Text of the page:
As consumers become more curious about meat alternatives, restaurants need to debut quick and delicious plant-based protein menu items
KerryDigest Fast Facts:
- In the U.S., meat consumption is under pressure and plant-based protein is growing in popularity.
- Plant-based proteins are especially in demand on restaurant menus: consumers are almost twice as likely to order plant-based protein menu items than purchase it in a grocery store.
- This makes for a business opportunity for restaurants, as well as a learning opportunity for chefs less familiar with meat alternatives.
- One executive chef offers up his tips—and a recipe—for easily adding plant-based protein to restaurant menus.
KerryDigest Full Scoop:
The tipping point for plant-based protein as a meat alternative is here—at least in restaurants. “Forty-one percent of North American consumers have reduced their meat consumption compared to a year ago,” says Soumya Nair, Director of Marketing Insights at Kerry North America, citing survey results she recently collected from 502 consumers. Plant-based proteins with a taste and texture similar to meat are filling in the gap: 41% of those surveyed had ordered plant-based protein in a restaurant menu in the past month and 21% had recently purchased a meat alternative, despite only 13% characterizing themselves as vegetarian or vegan.
Experimenting Best Saved for Dining Out
What can be inferred from the fact that consumers are more inclined to try a plant-based protein meat alternative when dining out versus eating in? Nair suspects this is happening because consumers aren’t yet confident in their ability to create a tasty meal from the untraditional ingredient, despite their interest.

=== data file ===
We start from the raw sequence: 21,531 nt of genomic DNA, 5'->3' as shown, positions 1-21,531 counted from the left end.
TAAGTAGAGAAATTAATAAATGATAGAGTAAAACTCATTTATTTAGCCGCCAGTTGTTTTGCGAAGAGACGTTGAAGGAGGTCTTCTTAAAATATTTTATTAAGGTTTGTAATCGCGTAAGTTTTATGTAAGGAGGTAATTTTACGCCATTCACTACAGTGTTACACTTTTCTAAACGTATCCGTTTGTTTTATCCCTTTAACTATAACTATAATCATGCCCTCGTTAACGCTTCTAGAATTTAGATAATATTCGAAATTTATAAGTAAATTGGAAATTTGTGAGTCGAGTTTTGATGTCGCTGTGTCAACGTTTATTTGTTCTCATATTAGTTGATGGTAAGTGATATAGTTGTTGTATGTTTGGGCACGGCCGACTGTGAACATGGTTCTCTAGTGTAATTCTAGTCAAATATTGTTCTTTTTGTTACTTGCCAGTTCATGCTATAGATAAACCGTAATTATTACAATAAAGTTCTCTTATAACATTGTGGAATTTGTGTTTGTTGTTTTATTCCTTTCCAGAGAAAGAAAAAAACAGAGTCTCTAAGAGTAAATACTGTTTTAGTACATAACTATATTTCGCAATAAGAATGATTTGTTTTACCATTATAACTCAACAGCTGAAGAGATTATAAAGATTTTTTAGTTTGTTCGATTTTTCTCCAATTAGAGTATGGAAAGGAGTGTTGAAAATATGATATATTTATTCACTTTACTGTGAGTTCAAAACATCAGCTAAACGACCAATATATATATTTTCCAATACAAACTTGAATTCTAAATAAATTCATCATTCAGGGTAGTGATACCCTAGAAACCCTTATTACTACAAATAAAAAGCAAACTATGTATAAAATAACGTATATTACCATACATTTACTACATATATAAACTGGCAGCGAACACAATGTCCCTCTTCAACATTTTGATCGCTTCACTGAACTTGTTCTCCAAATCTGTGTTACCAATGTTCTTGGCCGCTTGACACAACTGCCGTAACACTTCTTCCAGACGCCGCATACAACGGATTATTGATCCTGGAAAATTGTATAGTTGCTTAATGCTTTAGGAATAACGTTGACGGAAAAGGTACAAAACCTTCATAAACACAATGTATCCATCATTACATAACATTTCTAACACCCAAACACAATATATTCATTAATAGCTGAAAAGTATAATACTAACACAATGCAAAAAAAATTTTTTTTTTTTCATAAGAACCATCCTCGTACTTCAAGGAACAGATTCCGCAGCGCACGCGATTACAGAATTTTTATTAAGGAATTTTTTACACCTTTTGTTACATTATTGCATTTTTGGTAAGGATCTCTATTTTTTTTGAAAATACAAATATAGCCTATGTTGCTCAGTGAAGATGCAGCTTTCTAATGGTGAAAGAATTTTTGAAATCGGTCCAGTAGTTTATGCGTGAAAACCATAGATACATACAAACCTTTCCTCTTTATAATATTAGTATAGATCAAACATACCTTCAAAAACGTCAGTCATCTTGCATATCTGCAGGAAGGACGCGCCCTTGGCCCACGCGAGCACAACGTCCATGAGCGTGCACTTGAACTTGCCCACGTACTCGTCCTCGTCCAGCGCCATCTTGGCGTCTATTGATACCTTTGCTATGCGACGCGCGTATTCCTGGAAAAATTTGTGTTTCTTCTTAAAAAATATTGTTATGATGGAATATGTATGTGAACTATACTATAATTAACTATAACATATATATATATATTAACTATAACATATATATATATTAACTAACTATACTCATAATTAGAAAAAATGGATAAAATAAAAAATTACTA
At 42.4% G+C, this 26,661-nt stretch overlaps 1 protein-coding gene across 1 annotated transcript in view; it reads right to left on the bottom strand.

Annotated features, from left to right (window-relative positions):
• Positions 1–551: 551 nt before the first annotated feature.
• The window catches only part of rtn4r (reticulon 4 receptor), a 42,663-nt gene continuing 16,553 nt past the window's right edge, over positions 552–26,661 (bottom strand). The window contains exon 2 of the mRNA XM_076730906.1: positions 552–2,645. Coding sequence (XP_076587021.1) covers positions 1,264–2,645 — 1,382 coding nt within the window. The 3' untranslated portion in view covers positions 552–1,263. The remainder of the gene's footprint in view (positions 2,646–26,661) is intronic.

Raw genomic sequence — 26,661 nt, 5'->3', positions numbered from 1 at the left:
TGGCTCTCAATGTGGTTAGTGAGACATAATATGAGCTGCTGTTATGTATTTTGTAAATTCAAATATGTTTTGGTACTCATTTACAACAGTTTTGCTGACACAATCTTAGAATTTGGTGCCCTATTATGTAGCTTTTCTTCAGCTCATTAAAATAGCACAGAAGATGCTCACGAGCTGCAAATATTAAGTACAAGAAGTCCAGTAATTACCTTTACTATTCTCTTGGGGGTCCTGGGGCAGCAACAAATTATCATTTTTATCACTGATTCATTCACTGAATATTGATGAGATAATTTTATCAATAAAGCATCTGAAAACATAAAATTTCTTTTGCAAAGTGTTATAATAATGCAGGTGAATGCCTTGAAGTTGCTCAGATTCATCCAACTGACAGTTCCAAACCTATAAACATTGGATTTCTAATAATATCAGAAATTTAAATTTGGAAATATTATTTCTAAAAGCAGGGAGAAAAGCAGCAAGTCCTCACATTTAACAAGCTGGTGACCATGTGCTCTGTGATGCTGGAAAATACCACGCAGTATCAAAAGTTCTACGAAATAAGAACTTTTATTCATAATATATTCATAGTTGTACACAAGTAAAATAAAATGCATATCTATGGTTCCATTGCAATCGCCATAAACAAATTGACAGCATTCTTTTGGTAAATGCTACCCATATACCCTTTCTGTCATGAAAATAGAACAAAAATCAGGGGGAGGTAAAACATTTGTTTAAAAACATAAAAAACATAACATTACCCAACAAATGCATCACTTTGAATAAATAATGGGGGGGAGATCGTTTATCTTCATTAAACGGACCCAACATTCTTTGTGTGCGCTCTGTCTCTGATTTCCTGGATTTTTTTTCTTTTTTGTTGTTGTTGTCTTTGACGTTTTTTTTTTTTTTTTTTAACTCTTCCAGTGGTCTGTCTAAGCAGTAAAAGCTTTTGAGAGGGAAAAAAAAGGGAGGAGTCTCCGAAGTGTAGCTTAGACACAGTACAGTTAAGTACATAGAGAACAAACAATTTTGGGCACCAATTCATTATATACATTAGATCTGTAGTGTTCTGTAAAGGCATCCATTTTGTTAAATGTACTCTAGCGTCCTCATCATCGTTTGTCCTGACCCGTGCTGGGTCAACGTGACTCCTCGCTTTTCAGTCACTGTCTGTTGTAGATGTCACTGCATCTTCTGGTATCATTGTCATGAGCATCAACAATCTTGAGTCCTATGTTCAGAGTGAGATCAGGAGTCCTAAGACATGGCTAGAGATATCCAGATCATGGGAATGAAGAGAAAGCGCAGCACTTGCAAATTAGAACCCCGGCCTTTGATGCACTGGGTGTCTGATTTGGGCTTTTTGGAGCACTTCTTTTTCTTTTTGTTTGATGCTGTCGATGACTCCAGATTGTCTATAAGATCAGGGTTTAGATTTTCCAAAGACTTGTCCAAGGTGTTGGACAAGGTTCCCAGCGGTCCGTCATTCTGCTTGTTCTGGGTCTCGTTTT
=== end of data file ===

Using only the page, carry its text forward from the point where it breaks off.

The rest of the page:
This curiosity and lack of confidence around plant-based proteins creates a big opportunity for restaurants that update their menus with meat alternatives. Consumers in the younger Millennial, older Millennial and Gen X segments are most inclined to order plant-based proteins from a menu, says Nair, with 60%, 51% and 37%, respectively, voicing interest. Establishments catering to these consumer segments, especially, should begin testing new menu items now.
Selecting Meat Alternative Menu Items
Plant-based protein consumers tend to also be interested in clean label products, so they often look for restaurant menu items they perceive as healthy and that include better-for-you ingredients. When adding plant-based protein to your menu, consider remaking items that already are crowd pleasers. For instance, you could add a meat alternative to flatbread pizzas, burritos, sandwiches and various “bowls,” including ones that are Asian-inspired or feature breakfast fare. All of these concepts scored high in consumer preference in the recent Kerry survey.
Familiar dishes are approachable, and so is familiar language. The term “plant-based protein” resonates best with consumers, so consider using this term as you add new items to your menu and advertising campaigns, suggests Nair.
Prepping Chefs for Plant-based Proteins
Of course, plant-based proteins—which come in strips, shreds, slices, sausages, ground form and as chunks—may be a new ingredient for chefs, too. Because a restaurant meal could be a person’s first experience with plant-based protein, it’s important to treat each dish as such, making it a goal to leave them craving a repeat experience.
It’s also important to create menu items that are as simple to prepare as other foods coming out of the kitchen. “Because meat alternatives usually don’t need to be cooked, assembling them into a meal should take just one or two steps,” says Cian Leahy, Senior Executive Chef for Kerry North America.
Shreds are one of the most versatile forms of plant-based protein. “Chefs are finding that plant-based protein shreds can used anywhere you would use chopped chicken—sautéed with tacos, seasoned and tossed in a sauce or served cold on top of salad,” says Leahy. Simply replace the chicken with an equal amount of plant-based protein.
One popular preparation is adding plant-based protein to a Caesar salad wrap, says Leahy.
Plant-based Protein Caesar Salad Wrap (makes one wrap)
- Sundried Tomato Tortilla
- Romaine Lettuce
- 1 cup PlantFare™ (or other plant-based protein shreds)
- Shredded Parmesan
- Caesar Dressing
- 1 T Lemon Juice
Restaurant-ready plant-based protein sources are becoming more available, but not all offerings are equal. To learn more about our proprietary research, including which ingredients consumers want included or left out of meat alternatives, or to hear more about PlantFare™, our plant-based protein shreds, contact us.